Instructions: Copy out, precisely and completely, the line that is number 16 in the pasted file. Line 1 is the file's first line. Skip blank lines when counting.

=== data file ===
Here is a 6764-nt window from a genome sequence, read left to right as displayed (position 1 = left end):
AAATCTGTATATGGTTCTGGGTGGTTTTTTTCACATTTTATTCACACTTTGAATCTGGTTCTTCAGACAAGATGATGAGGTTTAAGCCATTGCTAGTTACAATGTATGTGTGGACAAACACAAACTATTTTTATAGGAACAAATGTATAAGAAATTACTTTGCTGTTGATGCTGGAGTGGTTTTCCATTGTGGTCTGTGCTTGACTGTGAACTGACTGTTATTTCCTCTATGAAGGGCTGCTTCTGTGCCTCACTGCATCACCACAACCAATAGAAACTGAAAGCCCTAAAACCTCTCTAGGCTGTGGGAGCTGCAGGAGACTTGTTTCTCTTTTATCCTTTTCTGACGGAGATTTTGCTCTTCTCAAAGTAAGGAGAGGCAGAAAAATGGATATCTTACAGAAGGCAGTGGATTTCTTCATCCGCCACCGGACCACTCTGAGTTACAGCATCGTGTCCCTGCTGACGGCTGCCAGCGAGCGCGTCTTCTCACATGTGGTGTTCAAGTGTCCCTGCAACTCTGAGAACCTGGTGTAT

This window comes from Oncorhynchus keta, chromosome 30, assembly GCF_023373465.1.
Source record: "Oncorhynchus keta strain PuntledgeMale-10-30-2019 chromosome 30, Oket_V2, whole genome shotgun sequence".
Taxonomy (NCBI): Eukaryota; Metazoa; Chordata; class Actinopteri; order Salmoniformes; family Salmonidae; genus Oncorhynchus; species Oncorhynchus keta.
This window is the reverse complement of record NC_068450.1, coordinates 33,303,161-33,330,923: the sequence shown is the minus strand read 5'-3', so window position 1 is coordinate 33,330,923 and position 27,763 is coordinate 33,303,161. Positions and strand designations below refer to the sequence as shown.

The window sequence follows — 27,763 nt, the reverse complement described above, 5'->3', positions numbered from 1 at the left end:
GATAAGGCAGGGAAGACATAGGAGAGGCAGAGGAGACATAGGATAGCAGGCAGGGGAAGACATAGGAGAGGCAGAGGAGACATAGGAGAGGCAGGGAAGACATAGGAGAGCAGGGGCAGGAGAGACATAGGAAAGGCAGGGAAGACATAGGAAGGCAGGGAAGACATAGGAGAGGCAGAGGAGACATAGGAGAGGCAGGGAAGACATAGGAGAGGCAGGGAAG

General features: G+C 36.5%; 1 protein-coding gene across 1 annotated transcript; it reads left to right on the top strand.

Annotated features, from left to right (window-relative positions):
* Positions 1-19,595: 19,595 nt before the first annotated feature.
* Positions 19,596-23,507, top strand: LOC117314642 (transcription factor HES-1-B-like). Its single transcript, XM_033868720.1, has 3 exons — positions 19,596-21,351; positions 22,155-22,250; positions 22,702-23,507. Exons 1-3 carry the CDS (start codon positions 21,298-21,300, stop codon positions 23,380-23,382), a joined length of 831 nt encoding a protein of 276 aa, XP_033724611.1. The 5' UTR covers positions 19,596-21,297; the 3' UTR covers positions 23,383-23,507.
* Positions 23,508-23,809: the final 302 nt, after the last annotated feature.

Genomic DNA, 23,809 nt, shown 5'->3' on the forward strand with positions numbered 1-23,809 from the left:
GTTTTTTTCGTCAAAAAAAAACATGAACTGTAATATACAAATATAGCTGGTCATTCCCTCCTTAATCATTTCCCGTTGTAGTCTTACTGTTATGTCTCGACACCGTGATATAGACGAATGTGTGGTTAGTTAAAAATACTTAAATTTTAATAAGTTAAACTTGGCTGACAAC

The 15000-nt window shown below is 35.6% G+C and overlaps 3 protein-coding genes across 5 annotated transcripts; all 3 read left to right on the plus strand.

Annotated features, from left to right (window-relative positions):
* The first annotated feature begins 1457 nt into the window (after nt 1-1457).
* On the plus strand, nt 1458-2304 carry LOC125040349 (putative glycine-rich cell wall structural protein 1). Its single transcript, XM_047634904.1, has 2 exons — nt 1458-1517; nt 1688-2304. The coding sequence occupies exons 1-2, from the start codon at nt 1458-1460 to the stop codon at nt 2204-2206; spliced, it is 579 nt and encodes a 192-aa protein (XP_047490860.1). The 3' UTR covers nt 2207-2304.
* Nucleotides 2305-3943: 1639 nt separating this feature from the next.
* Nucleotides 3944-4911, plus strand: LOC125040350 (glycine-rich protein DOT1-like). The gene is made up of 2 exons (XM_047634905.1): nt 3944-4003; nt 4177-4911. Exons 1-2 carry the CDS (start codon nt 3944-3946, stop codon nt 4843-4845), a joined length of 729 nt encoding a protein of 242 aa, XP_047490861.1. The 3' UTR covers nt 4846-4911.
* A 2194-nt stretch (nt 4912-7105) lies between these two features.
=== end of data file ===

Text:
The 15000-nt window shown below is 35.6% G+C and overlaps 3 protein-coding genes across 5 annotated transcripts; all 3 read left to right on the plus strand.